It seems every time I drive through Snohomish County a new self-storage facility is going up. First the one on nine, than the ones on Smokey point Boulevard, etc. They are everywhere so they must be making money, right? I spoke to a lot of investors that are considering the self-storage route. However, most people don’t know a lot about self-storage but it can be one of the best real estate investments that a small, private investor can make. It may be even better than a multi-family property.

Should We Jump in the Self-Storage Bandwagon?

Of course, there are pros and cons to any investment so let’s break this down to find out if self-storage investment is right for you.

Popularity

From 2008 to 2018, self-storage construction spending tripled reaching nearly $5 billion. Is there any downside to this? Well, investors demand is calm zinc storage facility prices to go higher resulting in lower returns and as a result, this type of investing is more challenging to navigate, although it’s not impossible.

Lower NOI

Having a lower net operating income is something to consider. Let’s take an example from bigger pockets.com

Let’s say a 10×10 unit rents for $100 per month. After applying that 35% to 40% expense ratio, you’ll have about $60 to $65 in NOI. Compare that to an apartment unit that rents for $1,000 per month. After a 50% expense ratio, an owner would end up with $500 in NOI, a drastic difference compared to a self storage unit! The returns for both asset classes can be similar, but the cash-flow dollar amount can be vastly different. Most investors don’t consider this difference when jumping into self storage.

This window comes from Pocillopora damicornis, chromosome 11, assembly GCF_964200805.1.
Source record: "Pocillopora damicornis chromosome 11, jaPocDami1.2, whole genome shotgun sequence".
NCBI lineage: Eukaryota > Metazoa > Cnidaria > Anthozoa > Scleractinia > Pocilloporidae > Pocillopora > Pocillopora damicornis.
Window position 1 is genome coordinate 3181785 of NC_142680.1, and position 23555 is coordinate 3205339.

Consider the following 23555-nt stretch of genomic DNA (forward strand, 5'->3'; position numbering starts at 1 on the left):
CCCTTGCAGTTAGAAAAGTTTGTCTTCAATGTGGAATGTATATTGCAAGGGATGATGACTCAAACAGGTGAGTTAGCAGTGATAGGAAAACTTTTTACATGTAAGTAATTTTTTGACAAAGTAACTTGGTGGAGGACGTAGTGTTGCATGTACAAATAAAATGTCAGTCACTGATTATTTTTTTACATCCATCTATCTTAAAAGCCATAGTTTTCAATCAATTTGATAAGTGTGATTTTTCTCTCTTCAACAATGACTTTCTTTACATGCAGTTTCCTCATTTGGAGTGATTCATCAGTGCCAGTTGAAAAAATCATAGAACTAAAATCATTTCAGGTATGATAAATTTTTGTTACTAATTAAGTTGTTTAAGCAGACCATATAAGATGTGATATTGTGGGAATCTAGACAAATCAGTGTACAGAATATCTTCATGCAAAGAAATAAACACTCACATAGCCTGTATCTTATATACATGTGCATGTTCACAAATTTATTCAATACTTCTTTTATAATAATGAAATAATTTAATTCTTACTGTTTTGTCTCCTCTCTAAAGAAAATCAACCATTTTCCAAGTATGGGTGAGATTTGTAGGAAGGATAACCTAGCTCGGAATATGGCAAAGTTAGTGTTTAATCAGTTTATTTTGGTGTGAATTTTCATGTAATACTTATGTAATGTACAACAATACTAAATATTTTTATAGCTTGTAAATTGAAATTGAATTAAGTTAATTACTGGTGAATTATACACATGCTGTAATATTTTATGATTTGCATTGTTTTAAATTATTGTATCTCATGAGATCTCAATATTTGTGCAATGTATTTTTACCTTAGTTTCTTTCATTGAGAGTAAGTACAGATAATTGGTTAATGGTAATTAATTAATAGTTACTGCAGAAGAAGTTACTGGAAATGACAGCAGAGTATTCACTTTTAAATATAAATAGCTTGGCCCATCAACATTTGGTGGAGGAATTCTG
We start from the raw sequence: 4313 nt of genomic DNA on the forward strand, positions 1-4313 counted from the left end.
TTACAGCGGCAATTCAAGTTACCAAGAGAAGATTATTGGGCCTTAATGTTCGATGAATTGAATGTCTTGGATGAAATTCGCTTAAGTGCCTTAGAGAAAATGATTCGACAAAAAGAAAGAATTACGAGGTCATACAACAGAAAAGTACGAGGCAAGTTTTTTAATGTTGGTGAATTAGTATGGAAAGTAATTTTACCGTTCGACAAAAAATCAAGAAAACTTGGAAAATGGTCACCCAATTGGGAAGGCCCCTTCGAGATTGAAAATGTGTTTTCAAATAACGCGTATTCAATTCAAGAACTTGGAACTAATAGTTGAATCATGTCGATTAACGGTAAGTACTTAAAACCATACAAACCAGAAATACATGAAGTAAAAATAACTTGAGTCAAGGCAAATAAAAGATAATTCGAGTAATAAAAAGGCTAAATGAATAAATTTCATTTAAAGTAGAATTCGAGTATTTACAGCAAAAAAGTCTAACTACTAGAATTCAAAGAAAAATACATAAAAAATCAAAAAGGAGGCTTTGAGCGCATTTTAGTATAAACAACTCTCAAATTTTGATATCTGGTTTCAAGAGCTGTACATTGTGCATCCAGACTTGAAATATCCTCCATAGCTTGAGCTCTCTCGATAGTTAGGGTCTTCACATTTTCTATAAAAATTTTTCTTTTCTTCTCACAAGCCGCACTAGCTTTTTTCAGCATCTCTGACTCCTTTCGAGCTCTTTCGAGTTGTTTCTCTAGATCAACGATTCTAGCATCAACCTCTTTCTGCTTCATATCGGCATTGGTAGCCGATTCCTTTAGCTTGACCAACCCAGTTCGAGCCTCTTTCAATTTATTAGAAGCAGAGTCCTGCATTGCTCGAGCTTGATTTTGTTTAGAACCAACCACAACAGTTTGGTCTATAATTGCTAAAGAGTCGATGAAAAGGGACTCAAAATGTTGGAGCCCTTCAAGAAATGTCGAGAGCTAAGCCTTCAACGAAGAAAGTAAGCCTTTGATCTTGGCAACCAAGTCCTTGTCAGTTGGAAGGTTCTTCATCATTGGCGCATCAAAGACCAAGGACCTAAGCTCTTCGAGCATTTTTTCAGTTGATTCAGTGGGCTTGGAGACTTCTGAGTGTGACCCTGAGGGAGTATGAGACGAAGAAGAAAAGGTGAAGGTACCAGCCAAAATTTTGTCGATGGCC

With lower operating costs and alternative financing options, this might be a good idea.

Fragmented ownership

About three-quarters of all self-storage owners own just one or two facilities. The other quarter owners are institutional investors who have of course three or more. This could present an opportunity to acquire facilities from local owners who are prepared to sell. This means that everything is already done for you and all you have to do is step in and start managing.

Month-to-month

Most of these self-storage units require month-to-month rental agreements and not a long-term lease. If the rents increase in a certain market you can raise the rents quite easily to capture more potential revenue. Most won’t move out due to a nominal increase in rent because most of these places are pretty competitive.

SBA Lending

The Small Business Administration is the only real estate asset that will loan on self-storage. Like an FHA where buyers put down about 3.5%, this type of loan can purchase self-storage with a 10% down payment. Other types of loans require up to 30% down payment but an SBA loan can provide funds to cover renovation costs or other upfront capital needs.

Lower expense ratio

Self-storage facilities have about a 35% to 40% expense ratio, the rest is net operating income. This is considerably lower than a lot of assets including multifamily because self-storage has fewer unexpected expenses. You really just renting a space and potentially a heater, so there’s very little to go wrong on a regular basis.

Impersonal

because you are not renting space for people but for things if tenant’s default on their payment their items can be auctioned, which is not as costly as an eviction.

If you’re considering self-storage as a good real estate investment give me a call today. I have some opportunities that might be attractive to you and we can discuss your needs and future income goals.